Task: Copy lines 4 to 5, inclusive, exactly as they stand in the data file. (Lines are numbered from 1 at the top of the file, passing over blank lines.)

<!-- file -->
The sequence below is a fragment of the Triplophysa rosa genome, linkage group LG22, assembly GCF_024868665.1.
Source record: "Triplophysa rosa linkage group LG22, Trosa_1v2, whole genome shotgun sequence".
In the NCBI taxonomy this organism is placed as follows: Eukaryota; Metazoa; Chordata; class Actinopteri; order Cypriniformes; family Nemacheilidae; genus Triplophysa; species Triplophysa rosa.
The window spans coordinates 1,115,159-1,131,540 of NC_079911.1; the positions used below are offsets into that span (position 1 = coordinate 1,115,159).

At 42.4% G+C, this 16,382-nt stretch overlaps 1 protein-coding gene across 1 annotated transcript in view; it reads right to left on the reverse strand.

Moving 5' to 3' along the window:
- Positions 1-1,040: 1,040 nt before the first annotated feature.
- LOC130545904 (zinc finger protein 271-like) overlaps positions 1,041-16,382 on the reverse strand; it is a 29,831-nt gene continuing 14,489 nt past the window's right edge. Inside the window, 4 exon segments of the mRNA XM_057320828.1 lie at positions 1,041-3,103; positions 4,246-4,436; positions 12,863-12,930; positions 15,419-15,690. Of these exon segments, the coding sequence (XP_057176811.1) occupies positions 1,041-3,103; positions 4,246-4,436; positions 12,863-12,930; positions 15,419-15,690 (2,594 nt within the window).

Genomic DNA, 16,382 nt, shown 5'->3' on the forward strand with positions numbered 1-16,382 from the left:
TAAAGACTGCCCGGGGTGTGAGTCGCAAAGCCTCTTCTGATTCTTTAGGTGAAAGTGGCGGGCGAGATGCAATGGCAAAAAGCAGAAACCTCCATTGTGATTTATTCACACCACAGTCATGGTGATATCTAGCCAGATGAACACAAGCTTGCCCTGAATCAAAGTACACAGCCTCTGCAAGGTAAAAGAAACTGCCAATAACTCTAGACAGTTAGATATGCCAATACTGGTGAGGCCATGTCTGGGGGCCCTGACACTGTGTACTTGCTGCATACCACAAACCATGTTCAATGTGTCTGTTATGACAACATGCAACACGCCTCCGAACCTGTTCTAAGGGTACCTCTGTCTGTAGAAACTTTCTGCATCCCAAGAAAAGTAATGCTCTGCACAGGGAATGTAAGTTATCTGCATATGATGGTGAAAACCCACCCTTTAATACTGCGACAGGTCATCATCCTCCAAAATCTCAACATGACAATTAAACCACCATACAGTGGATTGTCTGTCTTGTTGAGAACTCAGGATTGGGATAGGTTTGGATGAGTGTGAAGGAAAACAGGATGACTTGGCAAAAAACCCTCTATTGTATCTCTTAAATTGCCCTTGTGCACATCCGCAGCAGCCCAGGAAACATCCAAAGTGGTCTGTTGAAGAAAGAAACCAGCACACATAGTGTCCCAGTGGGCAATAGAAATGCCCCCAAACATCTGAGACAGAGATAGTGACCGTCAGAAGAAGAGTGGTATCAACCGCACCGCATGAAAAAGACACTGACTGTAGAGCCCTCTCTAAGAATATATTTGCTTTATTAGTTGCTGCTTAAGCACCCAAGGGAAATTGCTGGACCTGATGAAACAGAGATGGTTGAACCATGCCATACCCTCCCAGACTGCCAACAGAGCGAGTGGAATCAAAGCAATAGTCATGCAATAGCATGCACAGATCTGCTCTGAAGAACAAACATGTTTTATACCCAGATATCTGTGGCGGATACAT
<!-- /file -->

The window spans coordinates 1,115,159-1,131,540 of NC_079911.1; the positions used below are offsets into that span (position 1 = coordinate 1,115,159).

At 42.4% G+C, this 16,382-nt stretch overlaps 1 protein-coding gene across 1 annotated transcript in view; it reads right to left on the reverse strand.